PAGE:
buried mirror: latest reflections

mesoamerica and the maya world

Month: May 2008

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Photo Wednesday: motmots

turquoise-browed motmots

This image of turquoise-browed motmots comes from jvverde’s photostream.

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Friday Roundup

What’s new in virtual Mesoamerica

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Photo Wednesday: Painted table top

painted table top from Guanajuato, México

This photo of a table top painted with images of colorful fruit, taken in a crafts shop in Dolores Hidalgo, Guanajuato, Mexico, is from Lucy Nieto’s photostream.

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Friday Roundup

Juan Soriano at the Philadelphia Museum of Art

juan soriano, the dead girl (1938)

Juan Soriano (1920-2006) was born in Guadalajara, son of veterans of the Mexican revolution. Something of a prodigy, he developed his distinctive style after moving to Mexico City when he was fifteen.

According to the exhibition label for this painting (The Dead Girl, 1938, oil on panel, 18 1/2 x 31 1/2 inches (47 x 80 cm), Gift of Mr. and Mrs. Henry Clifford, 1947, 1947-29-3),

Soriano painted this 1938 work shortly after seeing a Veracruz household whose front window displayed a dead child dressed like an angel, notifying the neighbors of the baby’s passing. Postmortem images of children were common in Mexican painting (and, later, photography) beginning in the colonial era. While this tradition originally developed in Renaissance Europe, it had a particular importance in Latin America. Mexican modernists Frida Kahlo, David Alfaro Siqueiros, and Julio Castellanos also created famous examples of this theme.

John Everett Millais’ Ophelia (1852) makes an interesting contrast. Both figures are surrounded by flowers, but the flowers in Soriano’s picture only point up the starkness of the figure by their contrast; Millais’ Ophelia seems to be drifting into a flowery world — she holds flowers in her hand and even her dress echoes floral patterns. Millais’ Ophelia holds her hands open to her fate; Soriano’s girl clinches her hands together. In her madness Ophelia stares vacantly skyward; the eyes of Soriano’s girl are pressed tightly shut. The difference reflect the styles of the moment, but they also suggest something of the artists’ temperaments. Soriano’s world is one in which the very edges of the canvas seem to press in on the image with a suffocating force.

millais, ophelia, 1852

Fragile Demon: Juan Soriano in Mexico, 1935-1950 collects 16 early works by the artist. It runs through Sunday.

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Photo Wednesday

campeche chiles

Today’s photo, of chiles in a market in Campeche, comes from malias’ photostream.

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Mexico and the modern print

mexico y la estampa moderna

Mexico City’s Museo Nacional de Arte is offering what looks like a strong show of Mexican printmaking from 1920-1950. The full title is México y la Estampa Moderna, 1920-1950: Una Revolución en las Artes Gráficas. Included are works by Diego Rivera, Clemente Orozco, Leopoldo Méndez, and many less familiar artists. Click the image above for a video preview on the museum’s website. The exhibition runs through June 8.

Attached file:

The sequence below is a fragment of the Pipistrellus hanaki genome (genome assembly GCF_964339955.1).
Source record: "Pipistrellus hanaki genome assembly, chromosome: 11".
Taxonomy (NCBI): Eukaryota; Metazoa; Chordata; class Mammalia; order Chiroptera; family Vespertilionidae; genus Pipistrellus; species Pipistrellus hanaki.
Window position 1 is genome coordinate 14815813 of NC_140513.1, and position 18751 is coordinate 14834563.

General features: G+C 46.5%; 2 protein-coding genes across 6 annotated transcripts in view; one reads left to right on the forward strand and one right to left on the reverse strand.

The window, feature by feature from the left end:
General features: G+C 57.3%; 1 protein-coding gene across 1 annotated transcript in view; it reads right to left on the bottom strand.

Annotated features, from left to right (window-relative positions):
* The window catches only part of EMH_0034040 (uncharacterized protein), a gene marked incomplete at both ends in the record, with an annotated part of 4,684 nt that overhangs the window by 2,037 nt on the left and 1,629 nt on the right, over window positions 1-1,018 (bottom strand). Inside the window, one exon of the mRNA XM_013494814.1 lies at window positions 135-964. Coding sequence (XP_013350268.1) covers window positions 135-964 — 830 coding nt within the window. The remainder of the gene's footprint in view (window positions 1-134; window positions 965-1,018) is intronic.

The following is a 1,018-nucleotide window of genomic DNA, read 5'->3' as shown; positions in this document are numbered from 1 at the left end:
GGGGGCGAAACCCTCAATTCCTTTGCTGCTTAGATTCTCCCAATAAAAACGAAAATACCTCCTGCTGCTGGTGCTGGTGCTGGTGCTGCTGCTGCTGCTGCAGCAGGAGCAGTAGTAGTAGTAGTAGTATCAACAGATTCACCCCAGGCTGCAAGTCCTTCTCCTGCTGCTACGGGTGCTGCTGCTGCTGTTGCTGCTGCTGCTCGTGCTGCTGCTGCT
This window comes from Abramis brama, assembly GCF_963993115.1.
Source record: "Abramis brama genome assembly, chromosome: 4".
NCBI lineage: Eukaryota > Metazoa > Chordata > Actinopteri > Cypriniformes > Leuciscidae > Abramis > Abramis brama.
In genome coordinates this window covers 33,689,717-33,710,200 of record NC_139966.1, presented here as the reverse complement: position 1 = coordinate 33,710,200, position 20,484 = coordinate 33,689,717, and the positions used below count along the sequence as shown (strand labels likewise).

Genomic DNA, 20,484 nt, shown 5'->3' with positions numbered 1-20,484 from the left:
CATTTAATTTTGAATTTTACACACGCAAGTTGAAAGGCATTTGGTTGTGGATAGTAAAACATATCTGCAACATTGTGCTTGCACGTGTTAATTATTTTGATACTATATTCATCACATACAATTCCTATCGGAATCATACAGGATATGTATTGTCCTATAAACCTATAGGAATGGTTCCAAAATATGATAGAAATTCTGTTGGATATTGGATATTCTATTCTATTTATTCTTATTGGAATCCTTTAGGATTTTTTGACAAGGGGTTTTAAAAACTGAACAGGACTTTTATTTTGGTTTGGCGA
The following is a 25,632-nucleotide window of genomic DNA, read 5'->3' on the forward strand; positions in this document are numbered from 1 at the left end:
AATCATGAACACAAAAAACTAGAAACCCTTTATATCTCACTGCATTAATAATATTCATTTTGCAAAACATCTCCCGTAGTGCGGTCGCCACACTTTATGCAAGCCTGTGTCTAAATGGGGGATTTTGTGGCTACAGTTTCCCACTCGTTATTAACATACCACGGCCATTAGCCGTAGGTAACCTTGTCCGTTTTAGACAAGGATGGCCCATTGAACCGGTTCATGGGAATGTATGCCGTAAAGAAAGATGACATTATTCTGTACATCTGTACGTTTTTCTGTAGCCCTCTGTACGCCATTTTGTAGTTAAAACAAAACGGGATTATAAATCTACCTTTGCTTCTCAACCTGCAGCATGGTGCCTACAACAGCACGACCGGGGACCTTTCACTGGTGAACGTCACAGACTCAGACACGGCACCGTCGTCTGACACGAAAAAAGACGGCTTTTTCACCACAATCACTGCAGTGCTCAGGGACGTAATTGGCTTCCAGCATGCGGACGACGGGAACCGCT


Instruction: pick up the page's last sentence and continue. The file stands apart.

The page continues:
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via Jim Johnston

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A Maya suspension bridge?

maya suspension bridge

A fellow named James O’Kon claims that the Maya built the longest bridge span in the ancient world.

His theory is based on computer reconstructions derived from a 12-foot high and 35-foot diameter rock formation in the Usamacinta River near the site of Yaxchilan, which flourished between 500 and 700. A similar second structure was discovered in 1992.

O’Kon, who is former chairman of the forensic council of the American Society of Civil Engineers, enlisted the services of his Atlanta engineering firm to create a reconstruction of the bridge.

To my eye the bridge does not look consistent with known Maya architecture.

The full story is at the Georgia Tech Alumni website, which is also the source of the image shown above.

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Friday Roundup

MetaMeso

Ancient Maya produced high-quality textiles

girl with embroidered blouse in momostenango, guatemala

That the ancient Maya produced high-quality textiles will come as little surprise to anyone who has traveled through the modern Maya world. But because few textiles are preserved from ancient times, it has been difficult to confirm that this was the case. Now researchers at the University of Rhode Island have performed a lab analysis of forty-nine samples from a tomb at Copan. The analysis showed a high degree of sophistication in the textiles’ manufacture — one had a count of 100 yarns per inch, which would be high by modern technology and consequently “speaks to the technology they had at the time for making very fine fabrics” according to textiles conservator Margaret Ordoñez.

The story is at ScienceDaily. The article has a weird lead, which claims that “Very few textiles from the Mayan culture have survived.” When will people learn that the Maya culture is still very much alive? And that “Mayan” is the adjective for the language, not the culture?

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Image of girl from Momostenango from DavidDennis’ photostream

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